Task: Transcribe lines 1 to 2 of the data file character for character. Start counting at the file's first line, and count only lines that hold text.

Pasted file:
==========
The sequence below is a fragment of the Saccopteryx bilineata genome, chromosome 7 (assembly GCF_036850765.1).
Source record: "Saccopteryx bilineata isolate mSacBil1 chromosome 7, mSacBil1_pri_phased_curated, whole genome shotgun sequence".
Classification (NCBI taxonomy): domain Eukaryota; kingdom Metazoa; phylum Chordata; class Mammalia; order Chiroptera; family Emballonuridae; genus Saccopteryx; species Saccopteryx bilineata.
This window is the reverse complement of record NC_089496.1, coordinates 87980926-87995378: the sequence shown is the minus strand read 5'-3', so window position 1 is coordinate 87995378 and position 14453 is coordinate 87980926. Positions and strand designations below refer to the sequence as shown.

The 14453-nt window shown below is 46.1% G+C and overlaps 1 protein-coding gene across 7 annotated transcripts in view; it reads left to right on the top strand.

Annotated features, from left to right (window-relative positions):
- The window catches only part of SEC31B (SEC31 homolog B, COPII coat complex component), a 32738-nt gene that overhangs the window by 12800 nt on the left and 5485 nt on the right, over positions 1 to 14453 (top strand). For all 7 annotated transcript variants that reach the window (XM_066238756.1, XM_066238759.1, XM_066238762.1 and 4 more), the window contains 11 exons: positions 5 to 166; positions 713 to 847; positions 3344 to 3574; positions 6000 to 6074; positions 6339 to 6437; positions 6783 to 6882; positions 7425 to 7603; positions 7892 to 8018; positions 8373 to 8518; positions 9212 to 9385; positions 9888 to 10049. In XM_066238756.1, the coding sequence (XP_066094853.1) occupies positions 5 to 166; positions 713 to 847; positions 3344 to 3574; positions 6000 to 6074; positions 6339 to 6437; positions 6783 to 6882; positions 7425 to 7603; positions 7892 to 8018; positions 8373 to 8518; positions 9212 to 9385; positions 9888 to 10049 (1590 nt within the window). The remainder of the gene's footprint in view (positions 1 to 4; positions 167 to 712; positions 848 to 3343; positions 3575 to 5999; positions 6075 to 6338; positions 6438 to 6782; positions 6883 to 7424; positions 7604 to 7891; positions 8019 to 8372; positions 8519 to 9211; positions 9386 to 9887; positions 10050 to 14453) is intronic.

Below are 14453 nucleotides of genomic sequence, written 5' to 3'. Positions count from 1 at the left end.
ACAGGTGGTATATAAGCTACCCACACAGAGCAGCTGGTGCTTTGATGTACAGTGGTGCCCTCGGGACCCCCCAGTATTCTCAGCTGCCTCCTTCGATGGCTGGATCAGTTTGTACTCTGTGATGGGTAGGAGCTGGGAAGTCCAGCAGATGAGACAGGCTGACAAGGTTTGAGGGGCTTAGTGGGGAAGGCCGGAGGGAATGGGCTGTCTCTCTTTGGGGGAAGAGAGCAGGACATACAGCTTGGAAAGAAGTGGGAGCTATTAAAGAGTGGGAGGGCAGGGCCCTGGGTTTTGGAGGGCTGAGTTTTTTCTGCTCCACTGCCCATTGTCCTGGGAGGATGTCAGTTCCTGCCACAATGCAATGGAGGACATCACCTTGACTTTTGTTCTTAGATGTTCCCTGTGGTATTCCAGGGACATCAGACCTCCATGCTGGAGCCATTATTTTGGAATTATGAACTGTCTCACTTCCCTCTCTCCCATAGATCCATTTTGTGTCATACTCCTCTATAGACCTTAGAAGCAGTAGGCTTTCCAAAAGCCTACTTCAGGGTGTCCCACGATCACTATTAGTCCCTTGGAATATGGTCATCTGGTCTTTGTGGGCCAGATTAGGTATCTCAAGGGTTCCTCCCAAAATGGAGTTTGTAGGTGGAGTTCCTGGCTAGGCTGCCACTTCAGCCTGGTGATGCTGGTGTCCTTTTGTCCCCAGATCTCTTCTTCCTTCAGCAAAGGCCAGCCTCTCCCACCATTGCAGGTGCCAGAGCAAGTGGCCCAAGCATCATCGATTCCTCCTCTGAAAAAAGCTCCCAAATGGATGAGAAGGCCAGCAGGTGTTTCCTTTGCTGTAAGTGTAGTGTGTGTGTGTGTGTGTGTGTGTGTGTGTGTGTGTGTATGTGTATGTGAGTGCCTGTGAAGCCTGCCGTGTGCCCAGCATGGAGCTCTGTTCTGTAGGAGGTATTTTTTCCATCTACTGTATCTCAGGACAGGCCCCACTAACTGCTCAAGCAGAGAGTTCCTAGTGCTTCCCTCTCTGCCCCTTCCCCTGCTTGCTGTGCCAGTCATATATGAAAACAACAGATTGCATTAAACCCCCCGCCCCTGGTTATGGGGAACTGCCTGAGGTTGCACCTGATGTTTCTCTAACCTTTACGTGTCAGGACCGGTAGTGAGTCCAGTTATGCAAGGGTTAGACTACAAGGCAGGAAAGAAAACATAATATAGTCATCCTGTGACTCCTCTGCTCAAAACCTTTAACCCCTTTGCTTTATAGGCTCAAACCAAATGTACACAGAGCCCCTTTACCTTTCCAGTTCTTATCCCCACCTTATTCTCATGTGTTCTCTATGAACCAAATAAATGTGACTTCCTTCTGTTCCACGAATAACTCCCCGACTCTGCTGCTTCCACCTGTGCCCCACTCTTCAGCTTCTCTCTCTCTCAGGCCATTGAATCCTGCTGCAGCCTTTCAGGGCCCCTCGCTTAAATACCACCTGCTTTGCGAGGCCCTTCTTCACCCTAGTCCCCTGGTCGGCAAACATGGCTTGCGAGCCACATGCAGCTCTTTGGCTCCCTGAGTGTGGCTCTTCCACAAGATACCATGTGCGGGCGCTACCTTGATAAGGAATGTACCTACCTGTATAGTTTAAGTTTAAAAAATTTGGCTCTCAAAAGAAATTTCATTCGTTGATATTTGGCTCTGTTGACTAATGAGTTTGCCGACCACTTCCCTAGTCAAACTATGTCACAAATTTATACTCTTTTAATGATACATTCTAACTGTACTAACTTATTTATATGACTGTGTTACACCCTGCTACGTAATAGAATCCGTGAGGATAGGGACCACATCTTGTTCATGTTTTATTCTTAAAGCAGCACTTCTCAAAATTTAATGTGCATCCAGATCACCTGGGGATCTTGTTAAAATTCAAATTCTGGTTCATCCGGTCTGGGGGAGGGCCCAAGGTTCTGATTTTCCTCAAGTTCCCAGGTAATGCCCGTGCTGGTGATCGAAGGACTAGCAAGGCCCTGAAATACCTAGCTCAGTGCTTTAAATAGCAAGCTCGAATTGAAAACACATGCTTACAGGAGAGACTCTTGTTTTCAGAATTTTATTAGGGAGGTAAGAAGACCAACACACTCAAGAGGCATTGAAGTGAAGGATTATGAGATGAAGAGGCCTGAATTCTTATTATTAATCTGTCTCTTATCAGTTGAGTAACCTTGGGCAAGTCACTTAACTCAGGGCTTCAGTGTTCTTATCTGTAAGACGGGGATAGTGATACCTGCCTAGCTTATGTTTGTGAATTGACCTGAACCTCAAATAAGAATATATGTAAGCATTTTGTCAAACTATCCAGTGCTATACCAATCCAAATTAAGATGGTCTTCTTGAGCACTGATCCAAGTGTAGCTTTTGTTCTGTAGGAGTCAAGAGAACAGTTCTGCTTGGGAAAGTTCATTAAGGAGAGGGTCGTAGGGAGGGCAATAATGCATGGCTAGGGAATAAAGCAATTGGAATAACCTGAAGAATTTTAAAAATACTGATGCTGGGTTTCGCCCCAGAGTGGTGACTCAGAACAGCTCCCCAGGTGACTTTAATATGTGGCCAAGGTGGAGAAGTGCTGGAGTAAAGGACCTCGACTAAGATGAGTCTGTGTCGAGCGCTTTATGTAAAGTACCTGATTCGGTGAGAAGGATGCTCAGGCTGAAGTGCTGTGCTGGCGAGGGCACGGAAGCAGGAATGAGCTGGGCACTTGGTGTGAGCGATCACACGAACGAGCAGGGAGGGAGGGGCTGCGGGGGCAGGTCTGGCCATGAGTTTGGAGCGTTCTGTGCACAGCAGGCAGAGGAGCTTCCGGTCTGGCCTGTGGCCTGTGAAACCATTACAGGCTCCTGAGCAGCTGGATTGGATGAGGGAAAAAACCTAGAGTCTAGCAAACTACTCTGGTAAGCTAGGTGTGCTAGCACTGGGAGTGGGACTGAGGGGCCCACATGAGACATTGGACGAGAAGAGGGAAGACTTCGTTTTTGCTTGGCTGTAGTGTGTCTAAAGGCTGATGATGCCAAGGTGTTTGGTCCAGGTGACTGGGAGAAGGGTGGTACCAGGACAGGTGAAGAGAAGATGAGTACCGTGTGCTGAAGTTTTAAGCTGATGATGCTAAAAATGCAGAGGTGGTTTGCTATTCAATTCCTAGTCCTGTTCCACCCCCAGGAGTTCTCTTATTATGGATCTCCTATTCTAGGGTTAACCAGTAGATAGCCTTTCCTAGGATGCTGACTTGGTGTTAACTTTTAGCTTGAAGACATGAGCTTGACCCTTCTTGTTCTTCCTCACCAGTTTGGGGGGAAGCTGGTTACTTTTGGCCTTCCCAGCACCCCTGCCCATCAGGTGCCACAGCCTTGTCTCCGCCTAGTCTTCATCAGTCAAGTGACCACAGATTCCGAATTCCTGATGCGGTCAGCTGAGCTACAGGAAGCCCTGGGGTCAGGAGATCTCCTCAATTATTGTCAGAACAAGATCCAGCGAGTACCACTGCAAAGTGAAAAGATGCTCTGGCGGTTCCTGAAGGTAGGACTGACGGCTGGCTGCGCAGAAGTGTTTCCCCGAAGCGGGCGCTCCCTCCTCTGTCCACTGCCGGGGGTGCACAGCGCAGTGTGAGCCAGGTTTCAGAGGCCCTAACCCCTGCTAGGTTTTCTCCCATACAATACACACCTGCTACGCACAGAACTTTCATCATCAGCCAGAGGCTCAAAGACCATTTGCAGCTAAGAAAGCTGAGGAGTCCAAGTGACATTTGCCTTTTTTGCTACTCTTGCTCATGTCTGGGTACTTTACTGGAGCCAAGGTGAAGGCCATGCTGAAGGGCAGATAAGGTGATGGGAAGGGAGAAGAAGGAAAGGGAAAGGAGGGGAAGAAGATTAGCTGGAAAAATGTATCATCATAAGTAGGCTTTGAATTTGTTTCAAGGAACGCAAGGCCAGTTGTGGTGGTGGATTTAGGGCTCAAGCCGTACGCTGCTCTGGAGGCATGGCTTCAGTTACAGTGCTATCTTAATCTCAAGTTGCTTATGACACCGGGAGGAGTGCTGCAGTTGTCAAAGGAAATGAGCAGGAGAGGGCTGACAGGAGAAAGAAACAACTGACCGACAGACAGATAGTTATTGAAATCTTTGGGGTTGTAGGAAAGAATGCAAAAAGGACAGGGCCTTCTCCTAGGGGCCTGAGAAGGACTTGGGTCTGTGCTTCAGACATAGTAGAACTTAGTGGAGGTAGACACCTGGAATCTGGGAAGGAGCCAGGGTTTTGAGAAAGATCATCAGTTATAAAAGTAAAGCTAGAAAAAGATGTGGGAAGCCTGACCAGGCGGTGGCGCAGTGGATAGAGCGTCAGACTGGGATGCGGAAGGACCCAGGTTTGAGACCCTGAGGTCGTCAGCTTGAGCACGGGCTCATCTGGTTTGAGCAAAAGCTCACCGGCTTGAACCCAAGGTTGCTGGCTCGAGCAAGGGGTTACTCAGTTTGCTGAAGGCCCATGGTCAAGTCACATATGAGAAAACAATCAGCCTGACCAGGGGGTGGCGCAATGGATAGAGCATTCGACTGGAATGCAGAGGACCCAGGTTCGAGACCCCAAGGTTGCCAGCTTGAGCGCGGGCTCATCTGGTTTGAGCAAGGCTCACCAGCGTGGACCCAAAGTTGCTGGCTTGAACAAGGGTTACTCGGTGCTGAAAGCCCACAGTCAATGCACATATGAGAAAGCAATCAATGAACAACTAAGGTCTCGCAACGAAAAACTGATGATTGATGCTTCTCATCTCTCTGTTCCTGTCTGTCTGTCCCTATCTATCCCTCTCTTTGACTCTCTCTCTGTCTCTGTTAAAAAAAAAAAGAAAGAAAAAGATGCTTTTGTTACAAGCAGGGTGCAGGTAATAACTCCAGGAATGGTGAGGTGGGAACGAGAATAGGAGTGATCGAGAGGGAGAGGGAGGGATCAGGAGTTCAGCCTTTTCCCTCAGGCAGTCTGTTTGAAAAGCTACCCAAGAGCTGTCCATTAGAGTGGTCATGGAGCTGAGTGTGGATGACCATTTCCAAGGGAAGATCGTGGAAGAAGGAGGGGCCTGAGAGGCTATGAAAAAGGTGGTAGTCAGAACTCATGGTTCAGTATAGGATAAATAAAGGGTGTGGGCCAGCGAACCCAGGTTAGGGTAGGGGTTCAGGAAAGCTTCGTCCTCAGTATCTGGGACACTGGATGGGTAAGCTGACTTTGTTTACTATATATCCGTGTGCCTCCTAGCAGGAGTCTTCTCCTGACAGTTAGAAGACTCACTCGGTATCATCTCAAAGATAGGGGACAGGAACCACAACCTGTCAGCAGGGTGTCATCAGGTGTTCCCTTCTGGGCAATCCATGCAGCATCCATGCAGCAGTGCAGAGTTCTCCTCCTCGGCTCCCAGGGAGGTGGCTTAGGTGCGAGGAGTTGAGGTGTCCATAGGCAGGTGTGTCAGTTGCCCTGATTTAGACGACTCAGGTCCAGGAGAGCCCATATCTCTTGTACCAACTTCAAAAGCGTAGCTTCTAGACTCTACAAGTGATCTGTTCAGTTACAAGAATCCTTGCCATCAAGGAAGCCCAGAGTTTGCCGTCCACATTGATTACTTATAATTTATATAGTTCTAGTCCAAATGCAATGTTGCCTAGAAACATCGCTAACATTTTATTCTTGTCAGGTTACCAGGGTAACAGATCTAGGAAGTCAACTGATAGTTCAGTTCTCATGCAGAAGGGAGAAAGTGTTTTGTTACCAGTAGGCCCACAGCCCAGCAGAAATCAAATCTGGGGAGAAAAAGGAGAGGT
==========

The sequence below is a fragment of the Saccopteryx bilineata genome, chromosome 7 (assembly GCF_036850765.1).
Source record: "Saccopteryx bilineata isolate mSacBil1 chromosome 7, mSacBil1_pri_phased_curated, whole genome shotgun sequence".